affect us all
Letter to the Editor
I wanted to thank The Observer for last semester's front-page article on eating disorders. I personally do not suffer from the terrible effects of these diseases, but they have touched almost every aspect of my life.
In high school, I watched one of my cross-country teammates slowly destroy herself with anorexia nervosa. The changes she experienced frightened many of her classmates, who finally pressed the guidance counselor to address her parents. Even after she received help, she struggled through her senior year with depression.
The hell didn't end there.
A few years later, a girl in my home parish killed herself because of an eating disorder. She was a perfectionist to the fullest extent and couldn't bear the thought of needing outside help to overcome her problems. She stayed home from school one day and overdosed on some medicines she founf in the bathroom cabinet. Her parents came home from work to find their only child's lifeless body in her bedroom.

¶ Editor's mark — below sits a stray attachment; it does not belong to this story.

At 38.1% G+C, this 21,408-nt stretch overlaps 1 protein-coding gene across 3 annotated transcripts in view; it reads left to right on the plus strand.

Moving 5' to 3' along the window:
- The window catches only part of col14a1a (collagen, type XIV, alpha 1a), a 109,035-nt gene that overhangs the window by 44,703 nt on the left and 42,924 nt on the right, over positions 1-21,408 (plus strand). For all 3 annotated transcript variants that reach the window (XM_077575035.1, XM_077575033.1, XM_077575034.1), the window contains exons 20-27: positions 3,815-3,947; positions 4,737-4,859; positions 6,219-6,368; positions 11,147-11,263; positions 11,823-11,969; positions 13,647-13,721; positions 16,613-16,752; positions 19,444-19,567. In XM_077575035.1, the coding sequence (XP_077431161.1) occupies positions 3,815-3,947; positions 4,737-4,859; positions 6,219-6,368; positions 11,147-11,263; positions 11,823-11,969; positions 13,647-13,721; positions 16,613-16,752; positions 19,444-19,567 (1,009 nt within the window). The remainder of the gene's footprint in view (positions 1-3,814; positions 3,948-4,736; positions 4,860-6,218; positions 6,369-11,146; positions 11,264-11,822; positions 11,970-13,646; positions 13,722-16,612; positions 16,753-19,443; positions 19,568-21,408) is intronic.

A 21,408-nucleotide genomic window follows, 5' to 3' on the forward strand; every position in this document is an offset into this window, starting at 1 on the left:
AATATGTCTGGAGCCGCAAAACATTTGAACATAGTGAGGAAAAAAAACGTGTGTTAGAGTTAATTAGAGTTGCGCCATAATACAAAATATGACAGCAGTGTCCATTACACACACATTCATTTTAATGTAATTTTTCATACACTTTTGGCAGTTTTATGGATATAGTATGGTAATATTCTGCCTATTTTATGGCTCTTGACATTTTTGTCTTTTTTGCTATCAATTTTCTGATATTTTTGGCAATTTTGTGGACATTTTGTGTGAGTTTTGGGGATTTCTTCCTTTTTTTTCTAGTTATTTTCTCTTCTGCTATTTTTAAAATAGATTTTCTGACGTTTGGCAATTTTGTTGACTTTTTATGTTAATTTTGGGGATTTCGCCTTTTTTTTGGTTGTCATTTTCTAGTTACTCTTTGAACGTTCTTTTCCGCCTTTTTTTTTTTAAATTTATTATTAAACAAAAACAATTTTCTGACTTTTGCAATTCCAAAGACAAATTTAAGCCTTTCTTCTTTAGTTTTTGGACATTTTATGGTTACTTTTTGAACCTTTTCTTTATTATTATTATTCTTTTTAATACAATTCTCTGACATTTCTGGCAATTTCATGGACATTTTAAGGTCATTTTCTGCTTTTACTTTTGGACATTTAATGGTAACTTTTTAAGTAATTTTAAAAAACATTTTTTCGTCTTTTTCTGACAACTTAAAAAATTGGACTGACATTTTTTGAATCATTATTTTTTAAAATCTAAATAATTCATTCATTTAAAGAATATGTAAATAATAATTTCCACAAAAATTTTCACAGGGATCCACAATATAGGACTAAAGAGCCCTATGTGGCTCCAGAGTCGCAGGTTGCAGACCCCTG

The next year, nine girls from my high school were diagnosed with eating disorders, many because of life-threatening situations. I have since made it my personal mission to learn everything I can about the prevention and treatment of these evil diseases that tend to plague young women and to rid youth of this stupid image society has been feeding us.
I realize that the latter part of my goal is somewhat unrealistic, but often it only takes one voice to change the world. I beg all readers and the rest of the public to do what they can to prevent anymore unnecesary victims of this horrifying epidemic.
The best knowledge is prevention.
Saint Mary's College
November 30, 1999
All Viewpoint Stories for Wednesday, January 19, 19100